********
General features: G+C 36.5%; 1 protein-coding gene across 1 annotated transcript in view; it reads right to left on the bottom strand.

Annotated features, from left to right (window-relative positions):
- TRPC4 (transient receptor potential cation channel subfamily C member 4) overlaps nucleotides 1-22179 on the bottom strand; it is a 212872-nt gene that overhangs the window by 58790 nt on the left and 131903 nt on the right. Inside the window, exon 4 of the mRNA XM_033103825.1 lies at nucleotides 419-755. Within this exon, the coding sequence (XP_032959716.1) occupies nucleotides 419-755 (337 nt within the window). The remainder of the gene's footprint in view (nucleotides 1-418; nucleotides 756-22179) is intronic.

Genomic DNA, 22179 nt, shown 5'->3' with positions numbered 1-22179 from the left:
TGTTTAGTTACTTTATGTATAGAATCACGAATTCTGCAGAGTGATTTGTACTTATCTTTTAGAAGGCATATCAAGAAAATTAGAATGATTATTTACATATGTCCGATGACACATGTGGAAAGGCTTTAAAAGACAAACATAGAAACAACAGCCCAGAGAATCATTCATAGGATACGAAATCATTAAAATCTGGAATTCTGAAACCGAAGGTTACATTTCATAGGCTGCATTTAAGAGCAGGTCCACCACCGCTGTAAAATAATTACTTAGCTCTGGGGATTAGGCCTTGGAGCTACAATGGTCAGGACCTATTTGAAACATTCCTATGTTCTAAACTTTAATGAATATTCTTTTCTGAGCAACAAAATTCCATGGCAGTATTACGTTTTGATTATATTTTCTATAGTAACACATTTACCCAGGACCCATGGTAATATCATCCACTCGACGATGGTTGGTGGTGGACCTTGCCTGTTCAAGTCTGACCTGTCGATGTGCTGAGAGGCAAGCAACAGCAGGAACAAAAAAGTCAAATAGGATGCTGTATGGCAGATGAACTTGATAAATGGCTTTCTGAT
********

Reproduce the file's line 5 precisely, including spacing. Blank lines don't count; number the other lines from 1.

TGTTTAGTTACTTTATGTATAGAATCACGAATTCTGCAGAGTGATTTGTACTTATCTTTTAGAAGGCATATCAAGAAAATTAGAATGATTATTTACATATGTCCGATGACACATGTGGAAAGGCTTTAAAAGACAAACATAGAAACAACAGCCCAGAGAATCATTCATAGGATACGAAATCATTAAAATCTGGAATTCTGAAACCGAAGGTTACATTTCATAGGCTGCATTTAAGAGCAGGTCCACCACCGCTGTAAAATAATTACTTAGCTCTGGGGATTAGGCCTTGGAGCTACAATGGTCAGGACCTATTTGAAACATTCCTATGTTCTAAACTTTAATGAATATTCTTTTCTGAGCAACAAAATTCCATGGCAGTATTACGTTTTGATTATATTTTCTATAGTAACACATTTACCCAGGACCCATGGTAATATCATCCACTCGACGATGGTTGGTGGTGGACCTTGCCTGTTCAAGTCTGACCTGTCGATGTGCTGAGAGGCAAGCAACAGCAGGAACAAAAAAGTCAAATAGGATGCTGTATGGCAGATGAACTTGATAAATGGCTTTCTGAT